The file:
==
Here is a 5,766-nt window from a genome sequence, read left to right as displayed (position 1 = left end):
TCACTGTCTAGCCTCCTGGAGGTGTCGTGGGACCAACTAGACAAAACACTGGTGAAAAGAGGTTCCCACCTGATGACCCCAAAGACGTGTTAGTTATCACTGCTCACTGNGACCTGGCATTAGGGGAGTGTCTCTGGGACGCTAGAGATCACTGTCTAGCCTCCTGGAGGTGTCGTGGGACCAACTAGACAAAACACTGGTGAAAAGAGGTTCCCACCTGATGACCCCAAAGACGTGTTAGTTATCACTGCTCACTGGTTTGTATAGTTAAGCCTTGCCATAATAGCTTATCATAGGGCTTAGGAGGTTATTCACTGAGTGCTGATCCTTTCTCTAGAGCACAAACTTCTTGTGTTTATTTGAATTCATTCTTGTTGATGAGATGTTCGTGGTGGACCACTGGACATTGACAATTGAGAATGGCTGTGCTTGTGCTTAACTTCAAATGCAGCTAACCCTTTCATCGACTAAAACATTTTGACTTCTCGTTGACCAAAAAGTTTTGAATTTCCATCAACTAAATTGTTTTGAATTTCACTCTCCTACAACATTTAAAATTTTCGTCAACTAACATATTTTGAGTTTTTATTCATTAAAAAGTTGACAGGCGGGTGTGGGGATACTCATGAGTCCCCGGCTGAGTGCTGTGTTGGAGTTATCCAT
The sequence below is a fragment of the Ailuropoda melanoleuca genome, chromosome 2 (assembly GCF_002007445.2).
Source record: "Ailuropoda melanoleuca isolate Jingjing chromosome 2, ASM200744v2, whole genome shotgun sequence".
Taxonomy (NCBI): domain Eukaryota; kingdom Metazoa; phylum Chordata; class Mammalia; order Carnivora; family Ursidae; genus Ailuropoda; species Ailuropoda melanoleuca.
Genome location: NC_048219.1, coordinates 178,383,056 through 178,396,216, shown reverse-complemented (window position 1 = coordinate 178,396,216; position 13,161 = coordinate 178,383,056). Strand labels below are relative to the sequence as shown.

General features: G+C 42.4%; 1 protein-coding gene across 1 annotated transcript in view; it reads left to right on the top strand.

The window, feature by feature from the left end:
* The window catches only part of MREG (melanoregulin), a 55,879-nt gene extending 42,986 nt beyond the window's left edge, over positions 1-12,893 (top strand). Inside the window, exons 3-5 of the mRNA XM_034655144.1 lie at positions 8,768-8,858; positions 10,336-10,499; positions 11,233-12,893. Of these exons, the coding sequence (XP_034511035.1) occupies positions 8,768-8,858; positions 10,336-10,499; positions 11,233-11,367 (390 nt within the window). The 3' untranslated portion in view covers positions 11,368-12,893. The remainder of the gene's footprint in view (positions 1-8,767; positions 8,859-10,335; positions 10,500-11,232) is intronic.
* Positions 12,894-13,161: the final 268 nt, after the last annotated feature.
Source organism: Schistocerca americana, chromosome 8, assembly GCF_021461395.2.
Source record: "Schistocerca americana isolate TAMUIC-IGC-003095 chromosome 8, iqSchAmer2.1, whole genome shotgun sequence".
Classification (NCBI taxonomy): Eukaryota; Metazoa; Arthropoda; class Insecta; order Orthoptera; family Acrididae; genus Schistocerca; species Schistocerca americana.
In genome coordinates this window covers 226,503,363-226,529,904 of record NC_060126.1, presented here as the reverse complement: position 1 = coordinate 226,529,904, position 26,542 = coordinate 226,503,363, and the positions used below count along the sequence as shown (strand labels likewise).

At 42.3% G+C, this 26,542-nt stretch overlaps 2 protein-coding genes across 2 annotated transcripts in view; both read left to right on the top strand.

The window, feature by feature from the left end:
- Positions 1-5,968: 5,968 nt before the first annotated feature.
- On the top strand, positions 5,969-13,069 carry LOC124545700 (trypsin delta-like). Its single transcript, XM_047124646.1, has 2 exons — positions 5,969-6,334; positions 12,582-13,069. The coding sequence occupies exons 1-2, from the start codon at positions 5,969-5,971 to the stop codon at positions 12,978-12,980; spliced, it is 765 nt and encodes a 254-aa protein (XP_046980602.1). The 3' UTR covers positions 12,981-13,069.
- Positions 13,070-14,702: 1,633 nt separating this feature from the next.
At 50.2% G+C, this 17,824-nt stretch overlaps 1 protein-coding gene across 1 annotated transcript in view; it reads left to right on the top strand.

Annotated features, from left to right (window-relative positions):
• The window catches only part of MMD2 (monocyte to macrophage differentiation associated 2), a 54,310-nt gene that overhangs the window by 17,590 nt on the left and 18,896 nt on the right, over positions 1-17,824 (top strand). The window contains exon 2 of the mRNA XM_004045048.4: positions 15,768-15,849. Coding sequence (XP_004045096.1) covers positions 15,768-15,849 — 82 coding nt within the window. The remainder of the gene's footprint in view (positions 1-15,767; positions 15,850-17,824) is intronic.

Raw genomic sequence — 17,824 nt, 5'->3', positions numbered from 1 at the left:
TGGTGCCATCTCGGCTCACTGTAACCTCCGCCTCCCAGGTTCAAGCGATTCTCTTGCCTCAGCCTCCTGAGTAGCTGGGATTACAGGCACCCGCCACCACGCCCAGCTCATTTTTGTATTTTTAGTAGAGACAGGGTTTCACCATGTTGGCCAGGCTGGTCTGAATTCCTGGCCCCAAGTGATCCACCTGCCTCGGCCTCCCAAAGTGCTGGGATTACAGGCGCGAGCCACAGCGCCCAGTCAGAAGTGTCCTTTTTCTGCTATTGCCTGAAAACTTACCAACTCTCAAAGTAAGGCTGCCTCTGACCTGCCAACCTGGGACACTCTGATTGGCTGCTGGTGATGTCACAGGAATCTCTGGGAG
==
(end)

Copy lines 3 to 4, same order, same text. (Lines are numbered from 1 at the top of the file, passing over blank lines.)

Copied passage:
The sequence below is a fragment of the Ailuropoda melanoleuca genome, chromosome 2 (assembly GCF_002007445.2).
Source record: "Ailuropoda melanoleuca isolate Jingjing chromosome 2, ASM200744v2, whole genome shotgun sequence".